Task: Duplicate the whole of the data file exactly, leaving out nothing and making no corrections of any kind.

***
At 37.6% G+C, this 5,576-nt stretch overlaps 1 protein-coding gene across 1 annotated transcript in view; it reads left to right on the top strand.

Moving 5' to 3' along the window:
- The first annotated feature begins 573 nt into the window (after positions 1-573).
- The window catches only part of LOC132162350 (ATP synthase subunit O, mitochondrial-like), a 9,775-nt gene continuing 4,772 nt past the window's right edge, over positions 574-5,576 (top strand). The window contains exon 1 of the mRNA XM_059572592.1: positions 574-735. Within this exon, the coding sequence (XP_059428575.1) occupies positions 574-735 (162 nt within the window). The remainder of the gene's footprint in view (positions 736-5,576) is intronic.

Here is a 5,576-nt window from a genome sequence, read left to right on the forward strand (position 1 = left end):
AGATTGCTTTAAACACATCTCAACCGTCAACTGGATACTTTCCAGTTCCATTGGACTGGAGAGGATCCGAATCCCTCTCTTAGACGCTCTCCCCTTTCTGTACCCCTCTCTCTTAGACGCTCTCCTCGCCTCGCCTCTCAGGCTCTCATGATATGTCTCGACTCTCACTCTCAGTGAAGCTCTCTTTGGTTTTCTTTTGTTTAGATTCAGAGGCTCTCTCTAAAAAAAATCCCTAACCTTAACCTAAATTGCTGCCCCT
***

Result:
At 37.6% G+C, this 5,576-nt stretch overlaps 1 protein-coding gene across 1 annotated transcript in view; it reads left to right on the top strand.

Moving 5' to 3' along the window:
- The first annotated feature begins 573 nt into the window (after positions 1-573).
- The window catches only part of LOC132162350 (ATP synthase subunit O, mitochondrial-like), a 9,775-nt gene continuing 4,772 nt past the window's right edge, over positions 574-5,576 (top strand). The window contains exon 1 of the mRNA XM_059572592.1: positions 574-735. Within this exon, the coding sequence (XP_059428575.1) occupies positions 574-735 (162 nt within the window). The remainder of the gene's footprint in view (positions 736-5,576) is intronic.

Here is a 5,576-nt window from a genome sequence, read left to right on the forward strand (position 1 = left end):
AGATTGCTTTAAACACATCTCAACCGTCAACTGGATACTTTCCAGTTCCATTGGACTGGAGAGGATCCGAATCCCTCTCTTAGACGCTCTCCCCTTTCTGTACCCCTCTCTCTTAGACGCTCTCCTCGCCTCGCCTCTCAGGCTCTCATGATATGTCTCGACTCTCACTCTCAGTGAAGCTCTCTTTGGTTTTCTTTTGTTTAGATTCAGAGGCTCTCTCTAAAAAAAATCCCTAACCTTAACCTAAATTGCTGCCCCT